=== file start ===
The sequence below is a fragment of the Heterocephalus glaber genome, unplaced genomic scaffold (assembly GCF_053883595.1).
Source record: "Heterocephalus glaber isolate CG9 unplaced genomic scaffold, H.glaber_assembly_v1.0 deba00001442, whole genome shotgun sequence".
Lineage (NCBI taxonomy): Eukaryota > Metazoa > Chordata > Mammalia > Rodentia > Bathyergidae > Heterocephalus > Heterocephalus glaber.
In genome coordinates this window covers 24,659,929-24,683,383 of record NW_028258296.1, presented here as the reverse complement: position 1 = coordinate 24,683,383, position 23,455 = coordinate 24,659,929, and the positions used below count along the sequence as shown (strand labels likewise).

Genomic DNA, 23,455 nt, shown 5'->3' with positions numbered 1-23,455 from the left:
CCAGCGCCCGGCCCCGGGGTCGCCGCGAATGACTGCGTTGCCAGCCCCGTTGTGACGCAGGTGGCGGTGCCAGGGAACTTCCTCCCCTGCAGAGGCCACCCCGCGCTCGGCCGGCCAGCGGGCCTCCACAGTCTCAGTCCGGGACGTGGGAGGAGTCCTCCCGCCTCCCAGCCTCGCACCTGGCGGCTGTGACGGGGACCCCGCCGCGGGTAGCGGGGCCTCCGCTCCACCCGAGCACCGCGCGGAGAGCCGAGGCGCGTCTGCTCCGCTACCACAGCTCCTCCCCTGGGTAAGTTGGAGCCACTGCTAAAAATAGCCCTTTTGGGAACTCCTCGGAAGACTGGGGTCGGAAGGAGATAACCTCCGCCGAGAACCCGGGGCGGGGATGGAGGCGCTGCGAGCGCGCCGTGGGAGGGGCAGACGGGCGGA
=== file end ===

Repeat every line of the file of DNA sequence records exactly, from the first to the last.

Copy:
The sequence below is a fragment of the Heterocephalus glaber genome, unplaced genomic scaffold (assembly GCF_053883595.1).
Source record: "Heterocephalus glaber isolate CG9 unplaced genomic scaffold, H.glaber_assembly_v1.0 deba00001442, whole genome shotgun sequence".
Lineage (NCBI taxonomy): Eukaryota > Metazoa > Chordata > Mammalia > Rodentia > Bathyergidae > Heterocephalus > Heterocephalus glaber.
In genome coordinates this window covers 24,659,929-24,683,383 of record NW_028258296.1, presented here as the reverse complement: position 1 = coordinate 24,683,383, position 23,455 = coordinate 24,659,929, and the positions used below count along the sequence as shown (strand labels likewise).

Genomic DNA, 23,455 nt, shown 5'->3' with positions numbered 1-23,455 from the left:
CCAGCGCCCGGCCCCGGGGTCGCCGCGAATGACTGCGTTGCCAGCCCCGTTGTGACGCAGGTGGCGGTGCCAGGGAACTTCCTCCCCTGCAGAGGCCACCCCGCGCTCGGCCGGCCAGCGGGCCTCCACAGTCTCAGTCCGGGACGTGGGAGGAGTCCTCCCGCCTCCCAGCCTCGCACCTGGCGGCTGTGACGGGGACCCCGCCGCGGGTAGCGGGGCCTCCGCTCCACCCGAGCACCGCGCGGAGAGCCGAGGCGCGTCTGCTCCGCTACCACAGCTCCTCCCCTGGGTAAGTTGGAGCCACTGCTAAAAATAGCCCTTTTGGGAACTCCTCGGAAGACTGGGGTCGGAAGGAGATAACCTCCGCCGAGAACCCGGGGCGGGGATGGAGGCGCTGCGAGCGCGCCGTGGGAGGGGCAGACGGGCGGA